Transport secretary rules out lowering drink-drive limit
07 December 2016
Author: Daniel Puddicombe
Transport secretary Chris Grayling has said he won't cut the drink-drive limit to be in line with Scotland.
Scotland reduced the limit from 80 milligrams of alcohol in every 100 milliliters of blood to 50mg in December 2014, and there have been renewed calls from road safety experts for England to follow suit ever since.
But Grayling, who was speaking to the Evening Standard earlier this week, said a change in the law would lead police to the wrong offenders.
"We have a drink-drive problem, but it's not people who had a glass of wine at the pub, it's people who systematically flout the law," he told the newspaper. "We have a fairly thinly stretched police force and we should concentrate on catching the serious offenders."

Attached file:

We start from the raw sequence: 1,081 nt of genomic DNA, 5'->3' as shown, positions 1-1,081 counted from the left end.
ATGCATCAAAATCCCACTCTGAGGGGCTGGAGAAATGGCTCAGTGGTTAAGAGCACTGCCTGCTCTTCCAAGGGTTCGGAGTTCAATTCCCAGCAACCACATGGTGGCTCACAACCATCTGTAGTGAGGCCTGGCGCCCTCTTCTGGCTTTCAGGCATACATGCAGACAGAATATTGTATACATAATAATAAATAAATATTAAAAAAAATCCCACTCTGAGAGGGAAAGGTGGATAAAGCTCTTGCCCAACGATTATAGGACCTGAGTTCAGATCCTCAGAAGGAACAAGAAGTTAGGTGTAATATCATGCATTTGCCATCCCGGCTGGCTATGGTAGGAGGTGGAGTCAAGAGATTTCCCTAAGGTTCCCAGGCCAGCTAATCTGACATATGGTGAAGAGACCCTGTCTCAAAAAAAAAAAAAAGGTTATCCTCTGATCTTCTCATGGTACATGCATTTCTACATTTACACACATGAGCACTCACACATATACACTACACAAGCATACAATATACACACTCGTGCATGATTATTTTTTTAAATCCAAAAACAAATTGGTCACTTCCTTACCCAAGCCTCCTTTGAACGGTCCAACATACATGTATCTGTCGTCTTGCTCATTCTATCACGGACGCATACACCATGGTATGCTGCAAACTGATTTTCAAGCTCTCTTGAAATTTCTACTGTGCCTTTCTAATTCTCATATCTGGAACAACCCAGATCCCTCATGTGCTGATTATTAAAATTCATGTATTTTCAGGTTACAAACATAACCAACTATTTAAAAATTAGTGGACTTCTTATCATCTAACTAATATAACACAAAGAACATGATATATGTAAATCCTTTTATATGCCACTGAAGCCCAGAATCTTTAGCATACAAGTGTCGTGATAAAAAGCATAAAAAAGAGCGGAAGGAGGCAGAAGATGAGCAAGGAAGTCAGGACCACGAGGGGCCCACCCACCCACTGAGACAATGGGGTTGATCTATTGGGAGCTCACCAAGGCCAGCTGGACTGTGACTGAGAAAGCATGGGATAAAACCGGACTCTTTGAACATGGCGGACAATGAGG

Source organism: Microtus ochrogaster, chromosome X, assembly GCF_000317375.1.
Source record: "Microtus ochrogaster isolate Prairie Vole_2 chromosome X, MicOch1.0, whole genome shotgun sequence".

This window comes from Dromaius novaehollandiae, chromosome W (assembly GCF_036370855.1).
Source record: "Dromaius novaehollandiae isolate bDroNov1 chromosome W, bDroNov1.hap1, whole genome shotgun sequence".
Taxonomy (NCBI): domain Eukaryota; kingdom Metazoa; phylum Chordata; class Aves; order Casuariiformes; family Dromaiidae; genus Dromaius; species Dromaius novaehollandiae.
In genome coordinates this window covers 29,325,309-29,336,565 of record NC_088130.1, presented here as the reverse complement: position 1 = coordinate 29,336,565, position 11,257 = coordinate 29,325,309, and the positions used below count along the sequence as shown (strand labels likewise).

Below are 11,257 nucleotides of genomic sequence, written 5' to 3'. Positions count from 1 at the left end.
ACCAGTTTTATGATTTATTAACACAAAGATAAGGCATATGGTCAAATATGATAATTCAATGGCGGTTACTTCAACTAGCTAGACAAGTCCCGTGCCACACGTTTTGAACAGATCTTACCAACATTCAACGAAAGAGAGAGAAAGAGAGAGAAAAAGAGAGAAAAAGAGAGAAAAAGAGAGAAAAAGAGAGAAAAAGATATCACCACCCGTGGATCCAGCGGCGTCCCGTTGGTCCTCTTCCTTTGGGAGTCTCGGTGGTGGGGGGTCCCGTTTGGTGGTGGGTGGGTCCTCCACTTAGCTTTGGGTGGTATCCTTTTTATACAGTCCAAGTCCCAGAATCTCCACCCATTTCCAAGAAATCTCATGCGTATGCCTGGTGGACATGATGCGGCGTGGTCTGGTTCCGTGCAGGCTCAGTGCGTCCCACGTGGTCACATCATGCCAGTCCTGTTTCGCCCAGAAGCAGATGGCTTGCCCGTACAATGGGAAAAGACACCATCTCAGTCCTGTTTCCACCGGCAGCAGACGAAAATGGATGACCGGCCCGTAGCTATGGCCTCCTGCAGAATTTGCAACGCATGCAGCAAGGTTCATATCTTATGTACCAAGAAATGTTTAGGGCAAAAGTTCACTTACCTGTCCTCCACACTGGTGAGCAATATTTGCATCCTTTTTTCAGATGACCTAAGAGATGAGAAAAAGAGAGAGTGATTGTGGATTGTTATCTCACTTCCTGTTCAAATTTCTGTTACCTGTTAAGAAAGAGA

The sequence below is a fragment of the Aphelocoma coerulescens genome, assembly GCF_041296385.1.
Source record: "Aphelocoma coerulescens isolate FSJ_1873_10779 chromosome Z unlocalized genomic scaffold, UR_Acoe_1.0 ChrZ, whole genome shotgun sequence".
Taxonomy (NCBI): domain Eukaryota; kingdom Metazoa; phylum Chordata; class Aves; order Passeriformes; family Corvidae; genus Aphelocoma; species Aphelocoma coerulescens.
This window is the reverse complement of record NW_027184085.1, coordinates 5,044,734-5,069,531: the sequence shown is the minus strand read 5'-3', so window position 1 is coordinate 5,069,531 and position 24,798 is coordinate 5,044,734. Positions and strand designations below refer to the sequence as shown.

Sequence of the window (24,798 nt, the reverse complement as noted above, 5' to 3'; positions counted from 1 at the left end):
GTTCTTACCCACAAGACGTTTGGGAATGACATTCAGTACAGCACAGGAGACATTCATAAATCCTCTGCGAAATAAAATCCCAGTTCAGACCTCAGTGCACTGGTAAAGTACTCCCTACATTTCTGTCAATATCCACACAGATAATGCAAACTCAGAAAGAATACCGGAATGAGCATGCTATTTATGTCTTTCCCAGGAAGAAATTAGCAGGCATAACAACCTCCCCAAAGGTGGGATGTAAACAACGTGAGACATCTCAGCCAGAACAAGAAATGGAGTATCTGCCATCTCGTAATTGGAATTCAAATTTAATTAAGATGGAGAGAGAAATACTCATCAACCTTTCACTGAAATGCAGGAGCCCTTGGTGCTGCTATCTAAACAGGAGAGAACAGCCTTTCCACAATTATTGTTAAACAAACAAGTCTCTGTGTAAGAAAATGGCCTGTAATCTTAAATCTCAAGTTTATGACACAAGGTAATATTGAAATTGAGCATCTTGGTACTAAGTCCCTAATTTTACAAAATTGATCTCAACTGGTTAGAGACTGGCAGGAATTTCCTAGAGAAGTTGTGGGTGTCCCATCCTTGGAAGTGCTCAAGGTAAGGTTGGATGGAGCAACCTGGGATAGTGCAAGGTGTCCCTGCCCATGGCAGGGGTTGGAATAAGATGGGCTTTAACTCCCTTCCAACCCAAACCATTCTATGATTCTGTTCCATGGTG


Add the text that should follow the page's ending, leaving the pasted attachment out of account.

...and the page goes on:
According to road safety charity Brake, drink driving causes 240 deaths and more than 8,000 injuries a year, costing the authorities £800m a year, while a poll conducted by the organisation found that 77% of motorists are in favour of a lower legal limit, in line with Scotland.
Grayling, who took over as the transport secretary earlier this year after Theresa May became prime minister, also ruled out implementing pay-as-you-go road charging in the future, saying that tolls "are only acceptable for new infrastructure such as bridges."
Currently, the only toll road in the UK is the privately-owned M6 Toll, which stretches for 27 miles between Cannock and Coleshill in the Midlands, and charges motorists £5.50 per journey.
He also quashed any notion of a rise in the speed limit on motorways to 80mph, which would bring the UK in line with the rest of Europe. "It's not on the agenda at the moment," he said, adding minsters are also watchful of authorities that he suspected are using bus lane cameras as 'cash cows'.